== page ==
MARIA KENNEDY FELT LUCKY. After a bitter break-up with her husband, she was living on her own with her four-year-old daughter, Alison. It wasn’t an ideal situation for a young mother but she was determined to make the best of it. And there was much to be thankful for.
She and Alison lived on Dupont Farm, a 300-acre horse farm in Columbia County in upstate New York. It was a wonderful place to raise a child. Far from the clamor of the city, they were surrounded by fields, horses, mountains and at the moment, the beautiful colors of Autumn.
It was Halloween and Alison was finally old enough to appreciate the holiday. Last year she’d been frightened by all the witches and skeletons, but what a difference a year made. This time around, Alison was fascinated. Maria laughed, recalling the boundless energy the girl had devoted to Halloween preparations. And finally the magical day was here. It was Halloween, the best day in the world!
At Alison’s insistence, Maria hung witches and ghosts from the ceiling of their home—though not in Alison’s bedroom. Scary is fun but not at bedtime. Also there were not one, not two, but three pumpkins guarding the porch with appropriately frightening expressions. Alison helped to carve each and especially loved Honk, which is what she called the honking huge pumpkin that sat in a place of honor right next to the door. Maria thought Honk was endearing in a collapsed sort of way. Alison carved a little too much of the pumpkin but Maria was able to rebuild the face with a few bent paper-clips. They both loved Honk. A lot of care had gone into him.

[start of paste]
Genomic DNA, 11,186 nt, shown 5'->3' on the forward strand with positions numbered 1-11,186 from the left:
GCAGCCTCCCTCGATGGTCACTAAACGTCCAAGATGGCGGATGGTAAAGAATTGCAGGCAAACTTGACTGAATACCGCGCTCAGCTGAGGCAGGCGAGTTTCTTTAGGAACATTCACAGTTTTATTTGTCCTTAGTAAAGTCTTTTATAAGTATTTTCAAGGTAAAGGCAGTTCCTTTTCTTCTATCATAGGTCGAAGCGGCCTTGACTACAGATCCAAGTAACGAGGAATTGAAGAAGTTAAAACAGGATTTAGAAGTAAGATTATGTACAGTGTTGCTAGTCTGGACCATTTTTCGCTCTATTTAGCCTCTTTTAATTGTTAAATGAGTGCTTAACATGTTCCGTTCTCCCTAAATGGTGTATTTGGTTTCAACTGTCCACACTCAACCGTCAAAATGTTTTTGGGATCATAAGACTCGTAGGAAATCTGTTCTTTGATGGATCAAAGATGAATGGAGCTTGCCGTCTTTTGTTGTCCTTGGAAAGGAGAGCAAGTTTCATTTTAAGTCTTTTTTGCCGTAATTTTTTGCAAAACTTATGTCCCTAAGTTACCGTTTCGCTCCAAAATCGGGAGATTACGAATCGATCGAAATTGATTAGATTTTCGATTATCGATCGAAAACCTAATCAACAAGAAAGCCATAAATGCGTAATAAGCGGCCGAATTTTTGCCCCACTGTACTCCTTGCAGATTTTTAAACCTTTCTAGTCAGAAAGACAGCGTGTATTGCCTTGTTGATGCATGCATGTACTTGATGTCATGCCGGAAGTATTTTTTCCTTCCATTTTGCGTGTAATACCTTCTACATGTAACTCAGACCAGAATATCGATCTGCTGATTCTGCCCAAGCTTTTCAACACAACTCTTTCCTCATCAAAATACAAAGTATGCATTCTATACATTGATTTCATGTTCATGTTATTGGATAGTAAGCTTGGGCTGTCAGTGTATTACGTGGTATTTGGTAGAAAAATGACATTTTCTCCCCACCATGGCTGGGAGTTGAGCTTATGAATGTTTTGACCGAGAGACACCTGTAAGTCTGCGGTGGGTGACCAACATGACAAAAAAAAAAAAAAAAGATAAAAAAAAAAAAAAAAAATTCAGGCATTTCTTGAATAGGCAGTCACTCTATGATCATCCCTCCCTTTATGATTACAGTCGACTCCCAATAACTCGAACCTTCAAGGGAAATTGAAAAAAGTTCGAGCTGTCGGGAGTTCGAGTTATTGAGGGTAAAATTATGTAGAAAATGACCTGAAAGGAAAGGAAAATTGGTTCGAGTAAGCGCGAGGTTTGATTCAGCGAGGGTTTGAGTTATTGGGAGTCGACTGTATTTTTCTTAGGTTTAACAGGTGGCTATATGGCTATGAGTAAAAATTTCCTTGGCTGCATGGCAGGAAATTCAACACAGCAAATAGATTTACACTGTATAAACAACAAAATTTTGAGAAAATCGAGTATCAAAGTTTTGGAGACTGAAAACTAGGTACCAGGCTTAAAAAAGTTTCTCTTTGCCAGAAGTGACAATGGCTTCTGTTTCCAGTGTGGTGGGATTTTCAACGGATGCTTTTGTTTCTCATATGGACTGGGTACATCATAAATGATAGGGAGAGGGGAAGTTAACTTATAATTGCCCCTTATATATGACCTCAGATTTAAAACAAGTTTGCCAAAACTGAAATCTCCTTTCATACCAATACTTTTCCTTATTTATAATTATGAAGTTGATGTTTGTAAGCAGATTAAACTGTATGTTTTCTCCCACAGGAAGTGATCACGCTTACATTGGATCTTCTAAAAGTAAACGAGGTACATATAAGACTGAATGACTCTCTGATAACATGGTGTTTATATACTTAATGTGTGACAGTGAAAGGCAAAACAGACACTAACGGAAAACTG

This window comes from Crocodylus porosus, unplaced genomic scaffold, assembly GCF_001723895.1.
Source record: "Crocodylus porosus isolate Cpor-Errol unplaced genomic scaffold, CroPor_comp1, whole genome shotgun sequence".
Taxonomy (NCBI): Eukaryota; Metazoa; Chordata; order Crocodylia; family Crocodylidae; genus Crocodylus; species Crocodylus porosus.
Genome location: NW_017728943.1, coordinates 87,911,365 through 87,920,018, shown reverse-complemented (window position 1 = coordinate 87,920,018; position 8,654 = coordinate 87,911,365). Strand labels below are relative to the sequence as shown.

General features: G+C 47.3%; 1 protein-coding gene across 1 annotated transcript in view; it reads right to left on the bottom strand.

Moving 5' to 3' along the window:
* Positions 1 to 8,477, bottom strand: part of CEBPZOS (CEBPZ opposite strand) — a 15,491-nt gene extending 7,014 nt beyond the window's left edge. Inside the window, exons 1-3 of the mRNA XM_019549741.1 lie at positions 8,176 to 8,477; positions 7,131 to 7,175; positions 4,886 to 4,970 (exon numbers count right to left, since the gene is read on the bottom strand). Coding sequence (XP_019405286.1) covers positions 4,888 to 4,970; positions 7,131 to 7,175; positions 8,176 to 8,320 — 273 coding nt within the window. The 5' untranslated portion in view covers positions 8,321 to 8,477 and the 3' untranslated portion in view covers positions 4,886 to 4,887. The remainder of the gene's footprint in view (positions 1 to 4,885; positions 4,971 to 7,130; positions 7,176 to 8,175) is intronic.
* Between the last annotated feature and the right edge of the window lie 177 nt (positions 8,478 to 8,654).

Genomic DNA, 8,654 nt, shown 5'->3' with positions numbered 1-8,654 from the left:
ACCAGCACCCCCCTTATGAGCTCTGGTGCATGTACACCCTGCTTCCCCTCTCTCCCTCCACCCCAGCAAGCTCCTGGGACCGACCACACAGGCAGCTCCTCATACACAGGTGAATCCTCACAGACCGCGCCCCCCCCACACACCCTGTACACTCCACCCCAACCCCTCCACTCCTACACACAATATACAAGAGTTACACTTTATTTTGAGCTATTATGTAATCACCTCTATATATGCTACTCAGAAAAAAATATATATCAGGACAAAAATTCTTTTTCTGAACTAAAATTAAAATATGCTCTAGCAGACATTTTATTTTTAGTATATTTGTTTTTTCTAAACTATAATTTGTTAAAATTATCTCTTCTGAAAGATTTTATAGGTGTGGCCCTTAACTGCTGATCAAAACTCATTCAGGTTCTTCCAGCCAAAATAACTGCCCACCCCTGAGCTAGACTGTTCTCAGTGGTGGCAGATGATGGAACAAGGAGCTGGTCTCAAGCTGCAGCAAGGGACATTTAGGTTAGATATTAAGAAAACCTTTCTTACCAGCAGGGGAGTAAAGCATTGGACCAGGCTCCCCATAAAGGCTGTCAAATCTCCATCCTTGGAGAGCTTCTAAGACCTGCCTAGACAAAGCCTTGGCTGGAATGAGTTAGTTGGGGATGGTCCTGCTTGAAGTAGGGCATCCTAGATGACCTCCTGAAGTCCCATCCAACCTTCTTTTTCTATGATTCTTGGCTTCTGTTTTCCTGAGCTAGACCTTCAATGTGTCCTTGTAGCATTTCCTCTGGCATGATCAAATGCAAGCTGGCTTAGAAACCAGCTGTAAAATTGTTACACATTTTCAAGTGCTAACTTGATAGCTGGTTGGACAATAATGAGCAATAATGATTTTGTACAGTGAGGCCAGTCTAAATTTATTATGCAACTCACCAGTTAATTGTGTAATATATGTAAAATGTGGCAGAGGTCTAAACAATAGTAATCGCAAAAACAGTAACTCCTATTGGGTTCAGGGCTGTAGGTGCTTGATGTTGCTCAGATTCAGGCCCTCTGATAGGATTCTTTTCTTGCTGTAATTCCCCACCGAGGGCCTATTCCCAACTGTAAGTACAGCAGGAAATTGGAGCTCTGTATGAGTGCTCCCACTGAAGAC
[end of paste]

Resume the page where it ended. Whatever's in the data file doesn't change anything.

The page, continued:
Since it was a gorgeous fall day, Maria took Alison for a walk in the late afternoon sunlight. There was something to this idea that the light in the Hudson Valley had a special quality—a luminosity. A number of famous painters thought so and Maria understood why. There was a timeless quality to the light that made the normal sights of the farm seem ethereal. Sometimes she shook her head in wonder at the beauty all around them.